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Uploading Files with MVC - Part 3

In MVC, Bootstrap, JavaScript, File Upload, Thumbnail No Comments

In the last two blog posts in this series, you learned to style the file upload control and to use a view model to simplify data binding. In this third blog post, you build a class that allows you to take a large image and create a thumbnail image from it (See Figure 1).

When displaying a list of files, you may wish to show a small graphic, so the user can see what the file looks like. Instead of sending down a large image and squishing it by setting the height and width attributes, you should use a small graphic, as this makes the amount of data sent to the browser less. To have a small graphic, either the user needs to create one, or you do. A thumbnail can be created using classes from the System.

MVC-Part3-Fig1

Figure 1: Create a small thumbnail from the large image uploaded

Web Configuration Settings

To create a thumbnail from a large image, you need to decide on what size you want to make the thumbnail. Instead of hard-coding the width and height, place these settings into the Web.config file instead. Not all files you upload can have a thumbnail made from them. For example, a text file can't be displayed as a thumbnail. In cases like these, you should have a default thumbnail image you can present to the user. Add another key named noPreviewFileName into the appSettings section of your Web.config file to specify the path and file name for this default image. To help determine if a thumbnail can be created from the uploaded file, create a comma-delimited list of types to compare against the file type of the uploaded file. Name this key imageTypes in the appSettings section. If the upload file type matches one of the entries in this list, then create a thumbnail. If not, then use the default thumbnail. Below, are the entries you should add to the appSettings section in your Web.config file.

<appSettings>
  <!-- BEGIN: Settings needed for image upload -->
  <add key="thumbWidth" value="100" />
  <add key="thumbHeight" value="100" />
  <add key="imageTypes" value="bmp,gif,img,jpeg,jpg,png" />
  <add key="noPreviewFileName" value="~/Images/NoPreview.png" />
  <!-- END: Settings needed for image upload -->
</appSettings>

Application Settings Class

Create a class named AppSettings with several static properties to hold the data that is read from the appSettings section in the Web.Config file. Below, is the complete source code for this class.

using System;
using System.Configuration;

namespace FileUploadSamples.Components
{
  public class AppSettings
  {
    public static string NoPreviewFileName { get; set; }
    public static string ImageTypes { get; set; }
    public static int ThumbWidth { get; set; }
    public static int ThumbHeight { get; set; }

    protected static T GetValue<T>(string keyName, T defaultValue)
    {
      string value;
      T ret;

      value = ConfigurationManager.AppSettings[keyName];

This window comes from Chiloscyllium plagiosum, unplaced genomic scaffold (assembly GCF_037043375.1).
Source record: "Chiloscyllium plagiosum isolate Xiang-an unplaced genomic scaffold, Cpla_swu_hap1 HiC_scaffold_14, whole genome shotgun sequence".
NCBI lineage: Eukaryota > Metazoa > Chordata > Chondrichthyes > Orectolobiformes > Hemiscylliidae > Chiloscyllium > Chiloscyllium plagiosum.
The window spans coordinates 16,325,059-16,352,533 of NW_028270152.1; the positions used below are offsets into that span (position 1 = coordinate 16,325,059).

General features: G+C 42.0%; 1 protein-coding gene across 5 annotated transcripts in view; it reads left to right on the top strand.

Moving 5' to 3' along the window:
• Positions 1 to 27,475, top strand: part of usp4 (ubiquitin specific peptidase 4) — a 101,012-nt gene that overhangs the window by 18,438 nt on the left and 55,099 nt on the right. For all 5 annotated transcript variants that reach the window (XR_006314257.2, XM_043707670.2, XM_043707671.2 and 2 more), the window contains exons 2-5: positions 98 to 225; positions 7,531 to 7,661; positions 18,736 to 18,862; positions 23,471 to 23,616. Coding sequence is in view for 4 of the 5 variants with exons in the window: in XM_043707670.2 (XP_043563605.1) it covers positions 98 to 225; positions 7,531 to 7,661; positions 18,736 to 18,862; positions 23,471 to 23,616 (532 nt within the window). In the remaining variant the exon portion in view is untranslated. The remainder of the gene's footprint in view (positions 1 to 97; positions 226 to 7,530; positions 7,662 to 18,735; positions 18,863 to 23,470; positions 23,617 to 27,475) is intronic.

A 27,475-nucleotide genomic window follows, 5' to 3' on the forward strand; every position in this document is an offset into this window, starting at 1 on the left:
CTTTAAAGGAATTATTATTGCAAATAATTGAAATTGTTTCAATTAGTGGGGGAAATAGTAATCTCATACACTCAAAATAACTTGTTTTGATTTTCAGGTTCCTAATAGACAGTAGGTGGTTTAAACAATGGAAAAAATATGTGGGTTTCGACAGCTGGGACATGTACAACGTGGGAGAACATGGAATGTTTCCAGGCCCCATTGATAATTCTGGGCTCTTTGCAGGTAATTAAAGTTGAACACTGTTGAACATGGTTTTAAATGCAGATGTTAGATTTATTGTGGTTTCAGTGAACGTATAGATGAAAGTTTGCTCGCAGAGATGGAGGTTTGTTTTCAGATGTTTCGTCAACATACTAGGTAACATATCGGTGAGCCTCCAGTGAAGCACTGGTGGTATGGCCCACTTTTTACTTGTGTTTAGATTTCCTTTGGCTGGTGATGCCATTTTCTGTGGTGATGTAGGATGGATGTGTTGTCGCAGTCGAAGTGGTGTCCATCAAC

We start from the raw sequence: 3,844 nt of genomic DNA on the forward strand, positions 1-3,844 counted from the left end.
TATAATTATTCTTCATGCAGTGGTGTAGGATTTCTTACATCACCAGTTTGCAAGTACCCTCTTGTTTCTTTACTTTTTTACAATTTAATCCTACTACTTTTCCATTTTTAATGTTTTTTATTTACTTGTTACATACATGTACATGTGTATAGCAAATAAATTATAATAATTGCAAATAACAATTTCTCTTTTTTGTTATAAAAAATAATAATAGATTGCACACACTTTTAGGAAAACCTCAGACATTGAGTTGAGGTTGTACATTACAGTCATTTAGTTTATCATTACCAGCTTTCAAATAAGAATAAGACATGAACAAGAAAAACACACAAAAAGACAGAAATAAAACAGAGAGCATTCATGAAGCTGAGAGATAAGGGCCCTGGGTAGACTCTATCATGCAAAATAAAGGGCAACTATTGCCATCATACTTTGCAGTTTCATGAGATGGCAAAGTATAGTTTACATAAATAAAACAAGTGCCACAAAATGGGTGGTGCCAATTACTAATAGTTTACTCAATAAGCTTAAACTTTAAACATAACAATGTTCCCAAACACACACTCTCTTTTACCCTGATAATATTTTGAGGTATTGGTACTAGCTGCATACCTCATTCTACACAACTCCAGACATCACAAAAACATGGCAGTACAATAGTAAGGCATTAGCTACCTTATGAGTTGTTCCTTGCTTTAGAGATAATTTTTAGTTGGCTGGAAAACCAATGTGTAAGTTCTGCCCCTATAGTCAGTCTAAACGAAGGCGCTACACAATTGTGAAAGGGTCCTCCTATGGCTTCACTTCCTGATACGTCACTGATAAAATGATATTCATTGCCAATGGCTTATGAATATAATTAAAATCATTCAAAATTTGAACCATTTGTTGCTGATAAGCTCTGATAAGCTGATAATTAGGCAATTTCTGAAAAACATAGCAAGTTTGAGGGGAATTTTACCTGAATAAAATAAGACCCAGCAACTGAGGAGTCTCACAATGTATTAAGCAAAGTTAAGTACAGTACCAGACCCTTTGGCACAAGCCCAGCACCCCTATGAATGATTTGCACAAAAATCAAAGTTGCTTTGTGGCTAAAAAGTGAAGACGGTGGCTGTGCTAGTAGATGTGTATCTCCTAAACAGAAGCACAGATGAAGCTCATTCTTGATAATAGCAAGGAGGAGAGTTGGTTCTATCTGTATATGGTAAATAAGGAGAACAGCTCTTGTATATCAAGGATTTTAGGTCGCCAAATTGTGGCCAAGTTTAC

if (string.IsNullOrEmpty(value)) {
        ret = defaultValue;
      }
      else {
        ret = (T)Convert.ChangeType(value, typeof(T));
      }

      return ret;
    }

    public static void LoadDefaults()
    {
      NoPreviewFileName = GetValue<string>("noPreviewFileName",
                           "~/Images/NoPreview.png");
      ImageTypes = GetValue<string>("imageTypes",
                            "bmp,gif,img,jpeg,jpg,png");
      ThumbWidth = GetValue<int>("thumbWidth", 100);
      ThumbHeight = GetValue<int>("thumbHeight", 100);
    }
  }
}

The first thing you add are public properties to hold each of the keys within the appSettings section. Each property has the same name as the keys in the appSettings section.

Next, create a method to read an individual key/value pair from the configuration file. To this method, you pass the key name to read and a default value if that key is not found. This method is created as a generic method, so you can convert the string value in the configuration file to the required data type.

The next method, LoadDefaults(), reads all of the values in the appSettings section. Set each public property in this class by calling the GetValue<T>() method specifying the data type, the key name, and the default value to return if the key is not found in the appSettings section.

Call From Global.asax

The global values from the Web.config file only need to read in and set one time. Add the code shown in bold below to the Application_Start() method in the Global.asax file.

protected void Application_Start()
{
  AreaRegistration.RegisterAllAreas();
  FilterConfig.RegisterGlobalFilters(GlobalFilters.Filters);
  RouteConfig.RegisterRoutes(RouteTable.Routes);
  BundleConfig.RegisterBundles(BundleTable.Bundles);

  AppSettings.LoadDefaults();

  // Set full path for 'No Preview' image
  AppSettings.NoPreviewFileName = Server.MapPath(AppSettings.NoPreviewFileName);
}

Call the LoadDefaults() method to load all values from the Web.config file. After loading the values, the NoPreviewFileName property is set to a value such as "~/Images/NoPreview.png". This needs to be converted into a real path that corresponds to the \Images folder on the server. The C# File.ReadAllBytes() method is going to be called to read in this file so it can be converted to a Base64 encoded string. The ReadAllBytes() method can't use relative paths, so you need a real path. Use Server.MapPath() to get the path for the web site directory.

Image to Thumbnail Class

The next class, named ImageThumbnailConverter, is used to take a full-size image and create a thumbnail from it. This class uses the AppSettings class for the size of thumbnail to create and to check if the file can be converted to a thumbnail. If the file can not be converted, then the default image set the in NoPreviewFileName is returned. Below, is the complete source code for this class.

using System.Drawing;
using System.Drawing.Drawing2D;
using System.Drawing.Imaging;
using System.IO;
using System.Linq;

namespace FileUploadSamples.Components
{
  public class ImageThumbnailConverter
  {
    protected bool CanConvertToThumbnail(string type)
    {
      bool ret = false;